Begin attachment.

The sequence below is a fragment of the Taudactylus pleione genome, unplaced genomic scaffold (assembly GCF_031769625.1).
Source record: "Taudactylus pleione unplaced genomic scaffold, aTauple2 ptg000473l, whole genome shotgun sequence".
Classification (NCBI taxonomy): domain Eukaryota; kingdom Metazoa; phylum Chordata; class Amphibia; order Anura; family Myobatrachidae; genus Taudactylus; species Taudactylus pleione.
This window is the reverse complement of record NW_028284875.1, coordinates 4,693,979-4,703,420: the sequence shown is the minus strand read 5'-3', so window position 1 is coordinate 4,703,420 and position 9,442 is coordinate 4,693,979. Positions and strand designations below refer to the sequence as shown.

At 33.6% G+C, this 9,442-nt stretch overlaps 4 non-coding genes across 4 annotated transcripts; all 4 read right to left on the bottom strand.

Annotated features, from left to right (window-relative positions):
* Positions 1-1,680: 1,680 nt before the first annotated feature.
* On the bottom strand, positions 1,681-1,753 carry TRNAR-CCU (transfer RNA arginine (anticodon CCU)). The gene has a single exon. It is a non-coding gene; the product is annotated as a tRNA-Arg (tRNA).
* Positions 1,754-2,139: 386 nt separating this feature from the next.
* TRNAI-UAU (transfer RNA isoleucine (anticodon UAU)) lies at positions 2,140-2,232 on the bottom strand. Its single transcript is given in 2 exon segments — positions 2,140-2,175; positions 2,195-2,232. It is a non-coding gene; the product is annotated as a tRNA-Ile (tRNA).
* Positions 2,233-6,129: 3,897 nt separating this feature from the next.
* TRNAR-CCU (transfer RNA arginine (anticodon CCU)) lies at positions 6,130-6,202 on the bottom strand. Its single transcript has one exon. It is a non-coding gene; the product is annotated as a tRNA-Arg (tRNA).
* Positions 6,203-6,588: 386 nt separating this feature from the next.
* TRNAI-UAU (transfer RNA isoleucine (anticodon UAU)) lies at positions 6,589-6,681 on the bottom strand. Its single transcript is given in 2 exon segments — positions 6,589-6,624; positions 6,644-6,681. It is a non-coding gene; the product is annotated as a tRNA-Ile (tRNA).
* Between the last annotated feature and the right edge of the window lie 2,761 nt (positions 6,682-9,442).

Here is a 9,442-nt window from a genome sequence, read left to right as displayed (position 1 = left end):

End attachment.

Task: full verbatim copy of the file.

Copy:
The sequence below is a fragment of the Taudactylus pleione genome, unplaced genomic scaffold (assembly GCF_031769625.1).
Source record: "Taudactylus pleione unplaced genomic scaffold, aTauple2 ptg000473l, whole genome shotgun sequence".
Classification (NCBI taxonomy): domain Eukaryota; kingdom Metazoa; phylum Chordata; class Amphibia; order Anura; family Myobatrachidae; genus Taudactylus; species Taudactylus pleione.
This window is the reverse complement of record NW_028284875.1, coordinates 4,693,979-4,703,420: the sequence shown is the minus strand read 5'-3', so window position 1 is coordinate 4,703,420 and position 9,442 is coordinate 4,693,979. Positions and strand designations below refer to the sequence as shown.

At 33.6% G+C, this 9,442-nt stretch overlaps 4 non-coding genes across 4 annotated transcripts; all 4 read right to left on the bottom strand.

Annotated features, from left to right (window-relative positions):
* Positions 1-1,680: 1,680 nt before the first annotated feature.
* On the bottom strand, positions 1,681-1,753 carry TRNAR-CCU (transfer RNA arginine (anticodon CCU)). The gene has a single exon. It is a non-coding gene; the product is annotated as a tRNA-Arg (tRNA).
* Positions 1,754-2,139: 386 nt separating this feature from the next.
* TRNAI-UAU (transfer RNA isoleucine (anticodon UAU)) lies at positions 2,140-2,232 on the bottom strand. Its single transcript is given in 2 exon segments — positions 2,140-2,175; positions 2,195-2,232. It is a non-coding gene; the product is annotated as a tRNA-Ile (tRNA).
* Positions 2,233-6,129: 3,897 nt separating this feature from the next.
* TRNAR-CCU (transfer RNA arginine (anticodon CCU)) lies at positions 6,130-6,202 on the bottom strand. Its single transcript has one exon. It is a non-coding gene; the product is annotated as a tRNA-Arg (tRNA).
* Positions 6,203-6,588: 386 nt separating this feature from the next.
* TRNAI-UAU (transfer RNA isoleucine (anticodon UAU)) lies at positions 6,589-6,681 on the bottom strand. Its single transcript is given in 2 exon segments — positions 6,589-6,624; positions 6,644-6,681. It is a non-coding gene; the product is annotated as a tRNA-Ile (tRNA).
* Between the last annotated feature and the right edge of the window lie 2,761 nt (positions 6,682-9,442).

Here is a 9,442-nt window from a genome sequence, read left to right as displayed (position 1 = left end):